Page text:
Page:Convocation Addresses of the Universities of Bombay and Madras.djvu/576

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288
1891.—Dr. Duncan.

them beyond the bounds of prudence and legality? This difficulty can surely be met and overcome by a society which possesses men with the judicial acumen and calmness of the Honorable Mr. Justice Muttuswami Aiyar. If you wish the movement to be under the aegis of the highest academic culture of your Alma Mater, and to be presented to the public with all the charms of literary grace, have you not in men like Rai Bahadur Ranganatha Mudaliyar the embodiment of all that is best in the culture of the East and the West? If within the Senate of your University there are men with so many of the diverse and necessary qualifications for carrying to a successful issue a great social reformation, may you not assume that throughout the land there are many such, waiting merely for you to say: "Come over and help us? The main thing required is to make you feel in its full force the urgency of the question. Need I repeat that we are not dealing with a matter of a little more or a little less of benefit to a small section of the community, but with the removal of an evil which is eating out the very vitals of your society?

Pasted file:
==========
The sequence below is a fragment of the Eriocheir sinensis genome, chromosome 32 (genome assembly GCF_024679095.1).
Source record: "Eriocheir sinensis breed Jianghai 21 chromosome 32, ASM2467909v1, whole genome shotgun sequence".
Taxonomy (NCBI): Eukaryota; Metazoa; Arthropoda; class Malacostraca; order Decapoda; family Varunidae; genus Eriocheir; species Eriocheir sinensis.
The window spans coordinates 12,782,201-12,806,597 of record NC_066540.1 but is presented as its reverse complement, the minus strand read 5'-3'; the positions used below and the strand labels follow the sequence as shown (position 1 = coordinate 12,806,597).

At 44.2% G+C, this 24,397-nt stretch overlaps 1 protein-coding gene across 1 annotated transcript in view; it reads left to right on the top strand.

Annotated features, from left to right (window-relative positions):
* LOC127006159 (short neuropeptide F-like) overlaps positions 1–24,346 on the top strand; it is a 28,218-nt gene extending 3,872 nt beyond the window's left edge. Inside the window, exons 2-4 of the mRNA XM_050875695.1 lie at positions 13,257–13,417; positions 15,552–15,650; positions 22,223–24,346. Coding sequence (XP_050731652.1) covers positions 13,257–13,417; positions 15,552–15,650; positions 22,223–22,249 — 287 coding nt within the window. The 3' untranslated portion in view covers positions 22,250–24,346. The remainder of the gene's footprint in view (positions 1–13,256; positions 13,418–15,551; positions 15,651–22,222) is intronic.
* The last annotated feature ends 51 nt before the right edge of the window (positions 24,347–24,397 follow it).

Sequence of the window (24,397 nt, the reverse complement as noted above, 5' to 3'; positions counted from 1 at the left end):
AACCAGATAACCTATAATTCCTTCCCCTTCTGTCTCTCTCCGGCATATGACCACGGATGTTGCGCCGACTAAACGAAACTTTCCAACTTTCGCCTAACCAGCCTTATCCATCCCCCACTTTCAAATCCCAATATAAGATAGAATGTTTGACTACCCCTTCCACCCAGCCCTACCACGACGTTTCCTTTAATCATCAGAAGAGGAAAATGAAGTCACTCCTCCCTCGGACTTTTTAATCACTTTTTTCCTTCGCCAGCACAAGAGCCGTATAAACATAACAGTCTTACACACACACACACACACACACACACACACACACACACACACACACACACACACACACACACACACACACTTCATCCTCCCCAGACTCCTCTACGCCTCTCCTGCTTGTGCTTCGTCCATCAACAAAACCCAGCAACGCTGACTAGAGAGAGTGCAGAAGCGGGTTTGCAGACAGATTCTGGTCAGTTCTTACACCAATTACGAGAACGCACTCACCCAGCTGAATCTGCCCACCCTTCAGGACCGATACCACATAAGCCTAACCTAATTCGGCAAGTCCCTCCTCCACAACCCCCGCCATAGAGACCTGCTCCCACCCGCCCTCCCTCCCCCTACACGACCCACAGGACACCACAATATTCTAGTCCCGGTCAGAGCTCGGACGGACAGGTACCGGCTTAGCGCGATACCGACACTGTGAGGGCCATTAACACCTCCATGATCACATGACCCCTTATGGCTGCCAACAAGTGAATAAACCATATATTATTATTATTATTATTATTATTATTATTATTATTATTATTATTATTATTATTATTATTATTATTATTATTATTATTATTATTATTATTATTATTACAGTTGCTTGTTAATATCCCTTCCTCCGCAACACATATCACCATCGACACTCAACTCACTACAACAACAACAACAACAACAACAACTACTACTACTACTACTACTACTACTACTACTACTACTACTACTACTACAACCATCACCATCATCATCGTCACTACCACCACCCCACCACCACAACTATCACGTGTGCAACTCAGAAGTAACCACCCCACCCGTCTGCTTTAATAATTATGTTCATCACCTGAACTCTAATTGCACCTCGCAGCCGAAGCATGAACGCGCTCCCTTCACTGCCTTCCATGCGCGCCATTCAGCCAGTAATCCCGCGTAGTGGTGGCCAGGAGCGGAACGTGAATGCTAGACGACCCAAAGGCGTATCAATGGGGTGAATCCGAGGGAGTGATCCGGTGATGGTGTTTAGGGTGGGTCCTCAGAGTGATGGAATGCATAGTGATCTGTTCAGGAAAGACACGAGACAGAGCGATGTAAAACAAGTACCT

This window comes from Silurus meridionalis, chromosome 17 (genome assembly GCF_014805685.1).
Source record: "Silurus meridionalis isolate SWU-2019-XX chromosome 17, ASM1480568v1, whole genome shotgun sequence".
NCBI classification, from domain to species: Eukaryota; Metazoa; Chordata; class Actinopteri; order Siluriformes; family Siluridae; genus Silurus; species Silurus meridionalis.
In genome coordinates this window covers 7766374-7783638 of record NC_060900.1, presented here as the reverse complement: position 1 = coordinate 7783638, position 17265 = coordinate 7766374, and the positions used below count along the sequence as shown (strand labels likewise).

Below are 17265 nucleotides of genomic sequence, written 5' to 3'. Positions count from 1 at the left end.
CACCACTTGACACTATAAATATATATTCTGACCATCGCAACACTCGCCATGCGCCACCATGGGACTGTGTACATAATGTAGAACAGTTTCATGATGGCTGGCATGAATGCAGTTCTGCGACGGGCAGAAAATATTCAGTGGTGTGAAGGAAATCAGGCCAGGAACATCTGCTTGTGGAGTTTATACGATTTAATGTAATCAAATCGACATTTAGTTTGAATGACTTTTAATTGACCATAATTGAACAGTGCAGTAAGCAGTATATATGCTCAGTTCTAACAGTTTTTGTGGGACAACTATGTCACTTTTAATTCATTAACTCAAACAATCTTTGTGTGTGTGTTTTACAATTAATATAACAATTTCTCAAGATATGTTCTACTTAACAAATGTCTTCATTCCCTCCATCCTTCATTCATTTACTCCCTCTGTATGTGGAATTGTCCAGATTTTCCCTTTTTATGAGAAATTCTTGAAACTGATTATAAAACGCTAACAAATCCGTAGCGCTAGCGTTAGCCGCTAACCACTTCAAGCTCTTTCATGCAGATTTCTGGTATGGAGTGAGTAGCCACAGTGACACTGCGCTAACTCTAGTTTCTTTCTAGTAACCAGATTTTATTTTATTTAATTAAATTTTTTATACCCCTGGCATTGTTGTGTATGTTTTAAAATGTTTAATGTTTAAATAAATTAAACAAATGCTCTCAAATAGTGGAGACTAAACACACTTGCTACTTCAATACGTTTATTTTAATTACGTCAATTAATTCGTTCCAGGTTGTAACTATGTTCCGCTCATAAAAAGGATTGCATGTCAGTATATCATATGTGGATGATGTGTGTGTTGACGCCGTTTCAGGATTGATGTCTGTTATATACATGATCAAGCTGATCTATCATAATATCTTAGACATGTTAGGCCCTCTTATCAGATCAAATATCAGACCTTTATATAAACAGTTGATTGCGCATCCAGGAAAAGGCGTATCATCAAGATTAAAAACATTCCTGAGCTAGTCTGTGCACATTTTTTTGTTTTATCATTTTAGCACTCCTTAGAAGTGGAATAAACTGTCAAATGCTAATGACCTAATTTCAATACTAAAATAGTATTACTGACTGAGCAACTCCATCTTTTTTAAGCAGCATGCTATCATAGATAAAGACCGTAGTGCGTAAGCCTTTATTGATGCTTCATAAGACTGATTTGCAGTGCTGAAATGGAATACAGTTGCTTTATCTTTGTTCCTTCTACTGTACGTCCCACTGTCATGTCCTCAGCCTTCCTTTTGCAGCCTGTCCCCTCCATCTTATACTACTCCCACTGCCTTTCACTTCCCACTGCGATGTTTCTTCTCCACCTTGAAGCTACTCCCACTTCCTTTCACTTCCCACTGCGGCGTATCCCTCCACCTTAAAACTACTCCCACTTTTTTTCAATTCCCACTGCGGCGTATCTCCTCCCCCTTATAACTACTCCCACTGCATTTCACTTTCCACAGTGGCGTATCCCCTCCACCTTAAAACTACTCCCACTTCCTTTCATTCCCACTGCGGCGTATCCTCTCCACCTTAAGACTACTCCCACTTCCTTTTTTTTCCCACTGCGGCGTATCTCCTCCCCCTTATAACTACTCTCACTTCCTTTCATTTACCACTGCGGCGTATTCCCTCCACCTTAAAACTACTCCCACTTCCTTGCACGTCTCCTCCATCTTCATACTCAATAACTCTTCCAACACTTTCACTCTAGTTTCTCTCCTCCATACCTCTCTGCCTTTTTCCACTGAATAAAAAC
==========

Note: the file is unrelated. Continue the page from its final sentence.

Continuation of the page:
I have endeavoured, ladies and gentlemen, to the best of my ability, to point out to you some of the ways in which you will best fulfil the promises you have made to promote the cause of morality and sound learning and the well-being of your fellow-men. The responsibility laid upon you is heavy, and I have not sought to lighten it. Let the good name of your University be one of your most cherished possessions. Except as affiliated to that world-wide University, which embraces all the schools that, through the ages, have kept alive the sacred flame of knowledge, your Alma Mater cannot boast of a hoary antiquity. But, though the traditions you have to maintain may not claim the sanction of centuries, yet, young as they are, they deserve to be held in reverence. To cherish the lofty traditions of a long bye-gone past is a worthy task; your task is a worthier one. For it devolves on you to formulate the principles and to work out the practices that will become in due course the traditions of future generations. Let it be your earnest endeavour so to conduct yourselves that those traditions shall in the years to come tend to the highest good of this ancient land. Your University while laying upon you grave responsibilities, does not demand impossible achievements. You are not called upon to forego your own private advancement, nor the well-being of those with whom you are connected by ties of kindred. In common with your less favoured fellow-countrymen you will engage in the ordinary duties of life, pur-